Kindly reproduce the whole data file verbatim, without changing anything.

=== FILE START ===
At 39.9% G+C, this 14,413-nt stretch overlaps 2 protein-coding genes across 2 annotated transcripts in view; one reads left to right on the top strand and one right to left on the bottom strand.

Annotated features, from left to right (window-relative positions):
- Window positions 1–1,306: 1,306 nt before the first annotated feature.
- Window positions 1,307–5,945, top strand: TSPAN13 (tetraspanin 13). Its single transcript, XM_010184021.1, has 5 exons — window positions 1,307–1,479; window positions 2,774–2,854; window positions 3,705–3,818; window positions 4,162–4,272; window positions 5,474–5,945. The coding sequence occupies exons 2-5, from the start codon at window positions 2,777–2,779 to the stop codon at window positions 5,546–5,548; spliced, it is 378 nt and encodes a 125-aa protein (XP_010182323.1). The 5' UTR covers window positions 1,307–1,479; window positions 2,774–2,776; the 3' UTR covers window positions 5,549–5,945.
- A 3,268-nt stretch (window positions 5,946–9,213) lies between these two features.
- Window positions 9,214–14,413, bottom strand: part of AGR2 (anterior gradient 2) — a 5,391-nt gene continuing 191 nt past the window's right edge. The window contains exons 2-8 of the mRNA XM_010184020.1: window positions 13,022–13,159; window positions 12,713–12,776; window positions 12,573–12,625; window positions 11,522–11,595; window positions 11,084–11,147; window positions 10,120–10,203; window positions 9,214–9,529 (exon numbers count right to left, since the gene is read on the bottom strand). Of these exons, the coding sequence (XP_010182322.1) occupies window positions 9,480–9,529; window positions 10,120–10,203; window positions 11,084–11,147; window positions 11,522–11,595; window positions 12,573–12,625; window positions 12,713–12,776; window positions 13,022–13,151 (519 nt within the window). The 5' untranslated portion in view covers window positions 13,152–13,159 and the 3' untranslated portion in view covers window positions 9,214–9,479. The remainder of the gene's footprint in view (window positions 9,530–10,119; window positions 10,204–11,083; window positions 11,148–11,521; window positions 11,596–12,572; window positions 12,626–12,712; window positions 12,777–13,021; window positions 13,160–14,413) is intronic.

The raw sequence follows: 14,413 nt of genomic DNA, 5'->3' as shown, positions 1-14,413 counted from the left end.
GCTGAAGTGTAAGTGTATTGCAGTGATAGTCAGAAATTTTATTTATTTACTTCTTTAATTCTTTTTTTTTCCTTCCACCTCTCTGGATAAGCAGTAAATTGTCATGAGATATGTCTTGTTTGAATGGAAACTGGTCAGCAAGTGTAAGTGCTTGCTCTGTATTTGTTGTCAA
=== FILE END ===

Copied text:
At 39.9% G+C, this 14,413-nt stretch overlaps 2 protein-coding genes across 2 annotated transcripts in view; one reads left to right on the top strand and one right to left on the bottom strand.

Annotated features, from left to right (window-relative positions):
- Window positions 1–1,306: 1,306 nt before the first annotated feature.
- Window positions 1,307–5,945, top strand: TSPAN13 (tetraspanin 13). Its single transcript, XM_010184021.1, has 5 exons — window positions 1,307–1,479; window positions 2,774–2,854; window positions 3,705–3,818; window positions 4,162–4,272; window positions 5,474–5,945. The coding sequence occupies exons 2-5, from the start codon at window positions 2,777–2,779 to the stop codon at window positions 5,546–5,548; spliced, it is 378 nt and encodes a 125-aa protein (XP_010182323.1). The 5' UTR covers window positions 1,307–1,479; window positions 2,774–2,776; the 3' UTR covers window positions 5,549–5,945.
- A 3,268-nt stretch (window positions 5,946–9,213) lies between these two features.
- Window positions 9,214–14,413, bottom strand: part of AGR2 (anterior gradient 2) — a 5,391-nt gene continuing 191 nt past the window's right edge. The window contains exons 2-8 of the mRNA XM_010184020.1: window positions 13,022–13,159; window positions 12,713–12,776; window positions 12,573–12,625; window positions 11,522–11,595; window positions 11,084–11,147; window positions 10,120–10,203; window positions 9,214–9,529 (exon numbers count right to left, since the gene is read on the bottom strand). Of these exons, the coding sequence (XP_010182322.1) occupies window positions 9,480–9,529; window positions 10,120–10,203; window positions 11,084–11,147; window positions 11,522–11,595; window positions 12,573–12,625; window positions 12,713–12,776; window positions 13,022–13,151 (519 nt within the window). The 5' untranslated portion in view covers window positions 13,152–13,159 and the 3' untranslated portion in view covers window positions 9,214–9,479. The remainder of the gene's footprint in view (window positions 9,530–10,119; window positions 10,204–11,083; window positions 11,148–11,521; window positions 11,596–12,572; window positions 12,626–12,712; window positions 12,777–13,021; window positions 13,160–14,413) is intronic.

The raw sequence follows: 14,413 nt of genomic DNA, 5'->3' as shown, positions 1-14,413 counted from the left end.
GCTGAAGTGTAAGTGTATTGCAGTGATAGTCAGAAATTTTATTTATTTACTTCTTTAATTCTTTTTTTTTCCTTCCACCTCTCTGGATAAGCAGTAAATTGTCATGAGATATGTCTTGTTTGAATGGAAACTGGTCAGCAAGTGTAAGTGCTTGCTCTGTATTTGTTGTCAA